Selecting a fresh Christmas tree ensures that you'll enjoy a green and fragrant display throughout the season. It all starts with cutting a live tree at a tree farm, an experience that ensures the freshest tree possible and provides a terrific family outing that can become a treasured holiday memory.
Finding the right tree is a family adventure at Minter’s Tree Farm in Inman, Georgia, just outside of Atlanta, where thousands flock each holiday season to pick a fresh Christmas tree.
“It’s an old-fashioned family tradition,” said Rick Minter, who grows Christmas trees on the land that has been in his family since the 1830s. “I remember going out to the woods with my father to cut the tree each year. I don’t remember how the tree looked once it was in the living room, but I’ll never forget that annual tradition with him. I encourage families to take some time out of the busy holiday season to visit a choose-and-cut tree farm. It’s an experience they’ll always treasure.”
Minter, who sells Leyland Cypress, Virginia Pine, Red Cedar, Carolina Sapphire and Fraser Firs, offers the following tips on how to pick a fresh Christmas tree and keeping it that way:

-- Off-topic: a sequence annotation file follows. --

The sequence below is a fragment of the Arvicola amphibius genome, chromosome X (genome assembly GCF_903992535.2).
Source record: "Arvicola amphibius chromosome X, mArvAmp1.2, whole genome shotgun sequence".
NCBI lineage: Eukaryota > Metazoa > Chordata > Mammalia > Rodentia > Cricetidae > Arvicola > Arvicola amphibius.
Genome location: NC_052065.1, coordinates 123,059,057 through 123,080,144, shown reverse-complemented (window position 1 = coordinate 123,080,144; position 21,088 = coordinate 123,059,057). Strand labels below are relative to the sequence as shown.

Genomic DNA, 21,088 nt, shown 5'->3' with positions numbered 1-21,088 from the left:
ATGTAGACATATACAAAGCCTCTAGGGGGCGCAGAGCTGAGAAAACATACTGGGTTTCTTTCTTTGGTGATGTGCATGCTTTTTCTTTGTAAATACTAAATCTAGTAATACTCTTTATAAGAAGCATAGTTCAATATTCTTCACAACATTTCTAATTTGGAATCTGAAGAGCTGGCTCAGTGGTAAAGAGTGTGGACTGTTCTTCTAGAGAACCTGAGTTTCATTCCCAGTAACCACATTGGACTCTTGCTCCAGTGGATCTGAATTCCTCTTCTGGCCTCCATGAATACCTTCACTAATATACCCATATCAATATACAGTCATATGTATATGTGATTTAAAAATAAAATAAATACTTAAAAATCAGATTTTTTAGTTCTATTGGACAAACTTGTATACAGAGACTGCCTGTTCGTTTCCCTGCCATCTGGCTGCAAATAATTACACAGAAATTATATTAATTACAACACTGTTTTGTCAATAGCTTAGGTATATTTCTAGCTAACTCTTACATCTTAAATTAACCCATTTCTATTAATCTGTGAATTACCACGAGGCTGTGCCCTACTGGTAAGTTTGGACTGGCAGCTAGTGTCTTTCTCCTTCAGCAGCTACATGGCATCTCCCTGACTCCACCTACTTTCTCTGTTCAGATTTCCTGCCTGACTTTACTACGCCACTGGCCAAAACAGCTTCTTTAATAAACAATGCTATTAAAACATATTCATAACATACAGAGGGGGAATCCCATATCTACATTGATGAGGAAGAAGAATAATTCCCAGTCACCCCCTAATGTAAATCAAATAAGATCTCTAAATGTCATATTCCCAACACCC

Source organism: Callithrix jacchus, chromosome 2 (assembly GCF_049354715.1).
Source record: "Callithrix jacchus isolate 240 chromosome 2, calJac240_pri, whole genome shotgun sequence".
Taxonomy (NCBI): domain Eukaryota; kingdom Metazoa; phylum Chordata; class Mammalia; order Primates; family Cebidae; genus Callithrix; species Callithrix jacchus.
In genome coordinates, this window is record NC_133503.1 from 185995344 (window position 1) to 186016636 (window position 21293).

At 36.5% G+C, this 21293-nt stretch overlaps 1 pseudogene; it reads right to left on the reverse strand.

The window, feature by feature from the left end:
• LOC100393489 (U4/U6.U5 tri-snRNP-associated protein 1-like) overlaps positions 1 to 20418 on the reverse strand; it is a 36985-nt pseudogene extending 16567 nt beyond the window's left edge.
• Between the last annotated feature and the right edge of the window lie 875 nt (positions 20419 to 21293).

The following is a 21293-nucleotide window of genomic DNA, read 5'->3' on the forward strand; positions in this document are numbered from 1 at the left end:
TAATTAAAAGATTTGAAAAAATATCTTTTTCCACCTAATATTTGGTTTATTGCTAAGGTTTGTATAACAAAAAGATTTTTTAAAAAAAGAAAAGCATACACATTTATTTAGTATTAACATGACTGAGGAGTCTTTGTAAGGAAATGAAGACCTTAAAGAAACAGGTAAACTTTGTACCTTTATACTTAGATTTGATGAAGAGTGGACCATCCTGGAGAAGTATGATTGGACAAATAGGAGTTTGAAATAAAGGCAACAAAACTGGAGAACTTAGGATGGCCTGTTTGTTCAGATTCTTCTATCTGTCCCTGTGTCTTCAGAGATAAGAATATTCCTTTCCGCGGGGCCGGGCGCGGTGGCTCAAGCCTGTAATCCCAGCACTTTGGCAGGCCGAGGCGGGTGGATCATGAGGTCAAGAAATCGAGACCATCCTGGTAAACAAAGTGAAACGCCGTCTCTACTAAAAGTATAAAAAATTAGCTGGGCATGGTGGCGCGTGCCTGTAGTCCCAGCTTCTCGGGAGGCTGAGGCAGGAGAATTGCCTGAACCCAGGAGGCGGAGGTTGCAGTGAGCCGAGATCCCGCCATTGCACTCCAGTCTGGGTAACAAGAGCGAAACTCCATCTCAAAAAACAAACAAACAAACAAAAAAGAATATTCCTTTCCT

- Bring a measuring tape and know how much space you have for your tree. Minter says only two or three out of every 100 customers brings something to measure with, and he reminds customers that trees look smaller in the field and on tree lots than they do in living rooms with ceilings.
- Pick the right pine. Different pines create different looks in your home. A Fraser Fir has a very traditional look with short needles and stiff branches for lots of ornaments. A long-needle pine offers an elegant, contemporary look with lights and garlands.
- Buy the right stand. Minter notes that it is important to buy or own a stand that is adequate to hold up the tree and hold enough water to keep the tree healthy through the season. New tree stand designs are easier to adjust and resist tipping over.
- Make a fresh cut. Re-cut the tree’s base before you put it in the stand so that it'll start drinking water. And never, ever let the tree suck up all the water in the stand. Minter says that once a tree has gone without water, the trunk seals itself off and there's no way to get it to start drinking water again short of taking the tree down and making another cut on the base.
Picking a fresh Christmas tree is one of the most festive home improvements you can make this season, and purchasing it at a choose-and-cut farm is a really special holiday experience that the entire family can enjoy.